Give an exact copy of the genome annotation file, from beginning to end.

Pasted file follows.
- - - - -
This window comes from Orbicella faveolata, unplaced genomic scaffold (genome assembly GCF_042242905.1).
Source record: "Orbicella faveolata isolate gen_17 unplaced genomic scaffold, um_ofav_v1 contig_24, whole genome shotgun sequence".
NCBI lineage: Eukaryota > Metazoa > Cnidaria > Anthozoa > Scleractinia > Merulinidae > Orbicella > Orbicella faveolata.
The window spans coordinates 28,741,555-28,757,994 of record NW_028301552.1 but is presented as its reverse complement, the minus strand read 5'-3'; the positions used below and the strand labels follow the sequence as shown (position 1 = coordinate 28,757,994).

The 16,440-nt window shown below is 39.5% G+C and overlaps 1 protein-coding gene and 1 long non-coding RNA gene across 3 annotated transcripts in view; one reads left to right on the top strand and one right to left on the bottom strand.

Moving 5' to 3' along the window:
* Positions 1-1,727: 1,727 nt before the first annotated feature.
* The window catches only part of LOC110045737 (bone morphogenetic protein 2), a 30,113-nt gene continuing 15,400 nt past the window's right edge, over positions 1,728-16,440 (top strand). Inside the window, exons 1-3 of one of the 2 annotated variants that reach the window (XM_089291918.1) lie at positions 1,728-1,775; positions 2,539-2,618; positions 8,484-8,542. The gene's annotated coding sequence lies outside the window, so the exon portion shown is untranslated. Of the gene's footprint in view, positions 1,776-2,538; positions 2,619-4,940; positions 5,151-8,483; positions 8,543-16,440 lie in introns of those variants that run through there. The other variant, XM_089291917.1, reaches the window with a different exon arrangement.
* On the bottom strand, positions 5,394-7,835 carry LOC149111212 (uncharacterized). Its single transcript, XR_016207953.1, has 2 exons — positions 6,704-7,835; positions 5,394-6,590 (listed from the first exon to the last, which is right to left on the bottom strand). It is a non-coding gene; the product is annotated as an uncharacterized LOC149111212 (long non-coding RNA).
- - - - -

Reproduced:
This window comes from Orbicella faveolata, unplaced genomic scaffold (genome assembly GCF_042242905.1).
Source record: "Orbicella faveolata isolate gen_17 unplaced genomic scaffold, um_ofav_v1 contig_24, whole genome shotgun sequence".
NCBI lineage: Eukaryota > Metazoa > Cnidaria > Anthozoa > Scleractinia > Merulinidae > Orbicella > Orbicella faveolata.
The window spans coordinates 28,741,555-28,757,994 of record NW_028301552.1 but is presented as its reverse complement, the minus strand read 5'-3'; the positions used below and the strand labels follow the sequence as shown (position 1 = coordinate 28,757,994).

The 16,440-nt window shown below is 39.5% G+C and overlaps 1 protein-coding gene and 1 long non-coding RNA gene across 3 annotated transcripts in view; one reads left to right on the top strand and one right to left on the bottom strand.

Moving 5' to 3' along the window:
* Positions 1-1,727: 1,727 nt before the first annotated feature.
* The window catches only part of LOC110045737 (bone morphogenetic protein 2), a 30,113-nt gene continuing 15,400 nt past the window's right edge, over positions 1,728-16,440 (top strand). Inside the window, exons 1-3 of one of the 2 annotated variants that reach the window (XM_089291918.1) lie at positions 1,728-1,775; positions 2,539-2,618; positions 8,484-8,542. The gene's annotated coding sequence lies outside the window, so the exon portion shown is untranslated. Of the gene's footprint in view, positions 1,776-2,538; positions 2,619-4,940; positions 5,151-8,483; positions 8,543-16,440 lie in introns of those variants that run through there. The other variant, XM_089291917.1, reaches the window with a different exon arrangement.
* On the bottom strand, positions 5,394-7,835 carry LOC149111212 (uncharacterized). Its single transcript, XR_016207953.1, has 2 exons — positions 6,704-7,835; positions 5,394-6,590 (listed from the first exon to the last, which is right to left on the bottom strand). It is a non-coding gene; the product is annotated as an uncharacterized LOC149111212 (long non-coding RNA).